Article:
Like numerous other columnists over the past month, Charles Krauthammer commemorated Israel’s 60th birthday by referring to its establishment as a “miraculous story of redemption and return.” But unlike every other article we have read on the same subject, Krauthammer correctly identifies the two tribes of Israel that returned to establish the Jewish state 60 years ago—Judah and Benjamin.
To introduce his piece, Krauthammer writes about a meeting between Meriwether Lewis and Dr. Benjamin Rush that took place shortly before Thomas Jefferson sent Lewis off on his famous expedition out west. Rush wanted Lewis to observe the religious practices of the Indians to see if there were any similarities with the Jewish religion. “Jefferson and Lewis,” Krauthammer wrote, “like many of their day and ours, were fascinated by the Ten Lost Tribes of Israel, and thought they might be out there on the Great Plains.”
He’s right. A quick search through the New York Times archives reveals how much speculation there was during the 1800s about where the lost tribes migrated after their Assyrian captivity in the 8th century b.c. One headline from 1885 reads: “Afghans and Their Home—Are They Descendents of Israel’s Lost Tribes?” The Times wrote, “A very ingenious attempt to connect the Afghans with the 10 lost tribes of Israel was made by Sir G.H. Rose, in a pamphlet issued 30 odd years ago. The Old Testament was abundantly drawn upon to show that the tribes disappeared toward the east …” (April 19, 1885).
During the same time period, when several articles were written about the whereabouts of the lost 10 tribes, the New York Times also printed numerous articles in favor of the establishment of a Jewish state in Palestine. Clearly, more people back then understood that the lost 10 tribes were not Jewish.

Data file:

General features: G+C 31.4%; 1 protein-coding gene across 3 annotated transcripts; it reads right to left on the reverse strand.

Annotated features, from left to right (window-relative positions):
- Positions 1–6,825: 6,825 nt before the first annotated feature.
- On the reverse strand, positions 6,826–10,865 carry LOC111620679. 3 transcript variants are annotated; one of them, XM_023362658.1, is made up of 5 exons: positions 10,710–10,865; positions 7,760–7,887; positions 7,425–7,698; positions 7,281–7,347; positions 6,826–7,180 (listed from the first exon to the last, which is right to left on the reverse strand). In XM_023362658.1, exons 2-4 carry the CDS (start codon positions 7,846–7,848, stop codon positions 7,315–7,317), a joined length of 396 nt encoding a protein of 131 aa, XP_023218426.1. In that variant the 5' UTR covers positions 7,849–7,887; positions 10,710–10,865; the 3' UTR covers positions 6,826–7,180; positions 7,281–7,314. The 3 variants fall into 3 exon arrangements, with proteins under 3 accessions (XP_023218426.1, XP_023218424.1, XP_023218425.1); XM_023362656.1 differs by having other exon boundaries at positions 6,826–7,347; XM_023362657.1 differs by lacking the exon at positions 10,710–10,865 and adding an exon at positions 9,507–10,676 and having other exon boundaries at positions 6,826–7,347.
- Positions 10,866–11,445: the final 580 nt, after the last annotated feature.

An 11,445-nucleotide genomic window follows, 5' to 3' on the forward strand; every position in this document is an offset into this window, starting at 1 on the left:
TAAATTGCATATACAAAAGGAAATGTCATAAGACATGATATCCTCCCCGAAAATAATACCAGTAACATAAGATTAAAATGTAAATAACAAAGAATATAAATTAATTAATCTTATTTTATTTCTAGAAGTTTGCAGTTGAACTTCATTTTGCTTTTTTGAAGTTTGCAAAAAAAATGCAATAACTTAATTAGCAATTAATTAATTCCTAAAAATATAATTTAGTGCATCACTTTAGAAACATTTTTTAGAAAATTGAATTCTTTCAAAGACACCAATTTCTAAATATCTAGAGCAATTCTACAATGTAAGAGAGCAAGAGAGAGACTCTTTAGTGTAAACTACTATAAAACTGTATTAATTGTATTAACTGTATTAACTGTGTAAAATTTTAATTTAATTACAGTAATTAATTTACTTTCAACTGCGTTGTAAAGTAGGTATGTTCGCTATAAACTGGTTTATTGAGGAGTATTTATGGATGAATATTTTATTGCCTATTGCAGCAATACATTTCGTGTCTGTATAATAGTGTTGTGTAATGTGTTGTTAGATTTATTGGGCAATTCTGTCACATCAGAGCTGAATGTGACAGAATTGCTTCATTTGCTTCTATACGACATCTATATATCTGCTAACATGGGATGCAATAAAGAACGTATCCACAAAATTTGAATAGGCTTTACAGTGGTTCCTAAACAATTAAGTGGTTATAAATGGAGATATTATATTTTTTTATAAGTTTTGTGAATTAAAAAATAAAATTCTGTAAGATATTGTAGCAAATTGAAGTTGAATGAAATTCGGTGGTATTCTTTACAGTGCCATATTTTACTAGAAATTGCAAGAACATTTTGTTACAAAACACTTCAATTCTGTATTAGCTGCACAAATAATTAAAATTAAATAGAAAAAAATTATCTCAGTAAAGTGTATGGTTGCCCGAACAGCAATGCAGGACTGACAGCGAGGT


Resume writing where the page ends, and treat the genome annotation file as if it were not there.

Today, most people carelessly assume that all Israelites are Jews. So kudos to Charles Krauthammer for pointing out that the people identified as Jews today come from only two of the original 12 tribes. The only problem with his interpretation of Israel’s history is his explanation of where the lost 10 tribes went. He wrote, “Their disappearance into the mists of history since their exile from Israel in 722 b.c. is no mystery. It is the norm, the rule for every ancient people defeated, destroyed, scattered and exiled.”
The Jewish nation, he says, is the one exception. They, like the brothers from the northern 10 tribes, were defeated, removed from their homeland and “destroyed” by the Babylonians in the sixth century b.c. Yet, 70 years after their destruction, Cyrus the Great allowed about approximately 50,000 Jews to return to Jerusalem in order to rebuild Solomon’s Temple. Five centuries later, the Romans again besieged and destroyed the Jewish vassal state. According to first-century Jewish historian Josephus, Caesar instructed his general to utterly destroy Jerusalem, leaving it without inhabitant.
Yet, through two captivities, enslavements and scatterings—and despite being homeless for two millennia—the tribes of Benjamin and Judah had multiplied to about 18 million at the dawn of our modern era. Even after Adolf Hitler exterminated one third of the world’s Jewish population—in one of the worst crimes ever committed against a people in the history of human civilization—survivors of the Holocaust, backed by the United States and Britain, established the state of Israel in 1948.
Today, 60 years later, Israel is the most prosperous and powerful nation in the Middle East. That is a remarkable story of survival—no doubt about it.